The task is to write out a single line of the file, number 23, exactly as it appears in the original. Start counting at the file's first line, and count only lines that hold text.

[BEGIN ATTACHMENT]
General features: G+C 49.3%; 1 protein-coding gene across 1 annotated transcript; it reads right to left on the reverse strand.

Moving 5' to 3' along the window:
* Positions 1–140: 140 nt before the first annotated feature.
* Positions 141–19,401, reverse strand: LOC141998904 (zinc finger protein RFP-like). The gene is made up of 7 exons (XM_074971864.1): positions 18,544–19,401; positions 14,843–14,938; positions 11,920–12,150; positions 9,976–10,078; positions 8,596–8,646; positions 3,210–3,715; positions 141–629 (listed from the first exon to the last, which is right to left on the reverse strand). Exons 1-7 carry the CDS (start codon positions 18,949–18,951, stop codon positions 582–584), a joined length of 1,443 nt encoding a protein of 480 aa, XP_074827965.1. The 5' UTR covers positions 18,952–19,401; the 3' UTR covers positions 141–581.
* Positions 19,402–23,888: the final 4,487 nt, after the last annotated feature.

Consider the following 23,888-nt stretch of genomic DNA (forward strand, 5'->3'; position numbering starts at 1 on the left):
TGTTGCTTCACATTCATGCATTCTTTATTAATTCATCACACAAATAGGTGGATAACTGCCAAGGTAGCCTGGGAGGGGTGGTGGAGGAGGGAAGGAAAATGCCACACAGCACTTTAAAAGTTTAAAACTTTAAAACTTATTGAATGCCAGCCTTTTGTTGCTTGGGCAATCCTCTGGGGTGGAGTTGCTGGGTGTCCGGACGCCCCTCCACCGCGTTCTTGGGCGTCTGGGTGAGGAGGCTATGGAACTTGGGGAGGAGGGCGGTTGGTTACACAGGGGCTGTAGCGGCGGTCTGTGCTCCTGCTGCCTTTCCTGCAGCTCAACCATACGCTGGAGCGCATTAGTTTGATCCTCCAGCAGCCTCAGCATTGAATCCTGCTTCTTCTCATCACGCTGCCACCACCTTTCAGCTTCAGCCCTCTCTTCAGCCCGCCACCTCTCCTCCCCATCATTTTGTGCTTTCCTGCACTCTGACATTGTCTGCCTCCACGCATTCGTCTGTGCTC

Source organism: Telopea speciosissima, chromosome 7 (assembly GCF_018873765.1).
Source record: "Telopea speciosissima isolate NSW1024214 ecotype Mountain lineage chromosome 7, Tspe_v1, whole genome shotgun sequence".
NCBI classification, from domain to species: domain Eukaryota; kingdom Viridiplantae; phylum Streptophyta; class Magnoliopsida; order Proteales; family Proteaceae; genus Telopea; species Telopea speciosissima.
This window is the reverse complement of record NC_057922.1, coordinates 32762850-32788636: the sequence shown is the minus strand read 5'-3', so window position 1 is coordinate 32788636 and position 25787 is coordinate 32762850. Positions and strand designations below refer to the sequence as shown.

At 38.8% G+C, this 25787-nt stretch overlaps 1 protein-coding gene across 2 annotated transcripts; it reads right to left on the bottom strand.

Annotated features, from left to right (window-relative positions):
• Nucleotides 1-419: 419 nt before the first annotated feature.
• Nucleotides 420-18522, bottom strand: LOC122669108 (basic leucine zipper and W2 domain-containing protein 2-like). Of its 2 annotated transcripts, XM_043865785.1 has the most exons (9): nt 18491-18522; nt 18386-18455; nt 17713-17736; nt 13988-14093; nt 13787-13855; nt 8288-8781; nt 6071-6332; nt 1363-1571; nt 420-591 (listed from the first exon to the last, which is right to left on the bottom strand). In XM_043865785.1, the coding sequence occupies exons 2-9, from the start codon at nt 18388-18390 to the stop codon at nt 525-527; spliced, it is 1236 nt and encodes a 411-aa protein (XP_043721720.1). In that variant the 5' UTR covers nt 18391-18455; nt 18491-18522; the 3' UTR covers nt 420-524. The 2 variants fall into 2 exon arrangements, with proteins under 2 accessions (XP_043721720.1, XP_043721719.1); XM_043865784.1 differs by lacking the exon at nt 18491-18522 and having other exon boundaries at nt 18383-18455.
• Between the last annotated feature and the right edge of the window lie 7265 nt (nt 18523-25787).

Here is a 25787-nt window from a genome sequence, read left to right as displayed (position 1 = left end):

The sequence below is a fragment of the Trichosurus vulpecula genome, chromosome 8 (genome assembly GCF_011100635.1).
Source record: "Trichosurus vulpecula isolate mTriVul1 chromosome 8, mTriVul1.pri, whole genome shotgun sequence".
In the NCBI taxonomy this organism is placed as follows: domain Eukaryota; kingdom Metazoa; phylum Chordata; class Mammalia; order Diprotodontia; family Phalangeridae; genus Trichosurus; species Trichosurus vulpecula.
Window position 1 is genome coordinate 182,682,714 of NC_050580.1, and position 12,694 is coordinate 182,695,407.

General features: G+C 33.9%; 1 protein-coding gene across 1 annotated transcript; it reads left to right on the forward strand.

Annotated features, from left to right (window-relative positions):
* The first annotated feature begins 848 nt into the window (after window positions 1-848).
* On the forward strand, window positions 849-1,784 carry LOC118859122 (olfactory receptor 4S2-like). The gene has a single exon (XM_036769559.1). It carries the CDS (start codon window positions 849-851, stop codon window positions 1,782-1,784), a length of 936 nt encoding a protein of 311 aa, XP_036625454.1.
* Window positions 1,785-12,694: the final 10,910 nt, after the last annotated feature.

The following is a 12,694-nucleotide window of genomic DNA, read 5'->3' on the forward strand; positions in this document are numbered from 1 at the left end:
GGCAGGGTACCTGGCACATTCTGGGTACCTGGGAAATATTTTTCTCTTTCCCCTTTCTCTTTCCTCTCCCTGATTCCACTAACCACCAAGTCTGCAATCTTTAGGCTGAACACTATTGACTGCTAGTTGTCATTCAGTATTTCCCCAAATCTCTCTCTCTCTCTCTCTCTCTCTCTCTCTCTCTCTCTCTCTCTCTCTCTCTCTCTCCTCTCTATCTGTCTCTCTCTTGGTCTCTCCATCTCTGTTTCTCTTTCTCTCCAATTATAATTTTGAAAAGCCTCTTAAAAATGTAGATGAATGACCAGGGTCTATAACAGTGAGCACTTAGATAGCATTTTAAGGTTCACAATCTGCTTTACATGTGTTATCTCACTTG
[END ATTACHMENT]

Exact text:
Annotated features, from left to right (window-relative positions):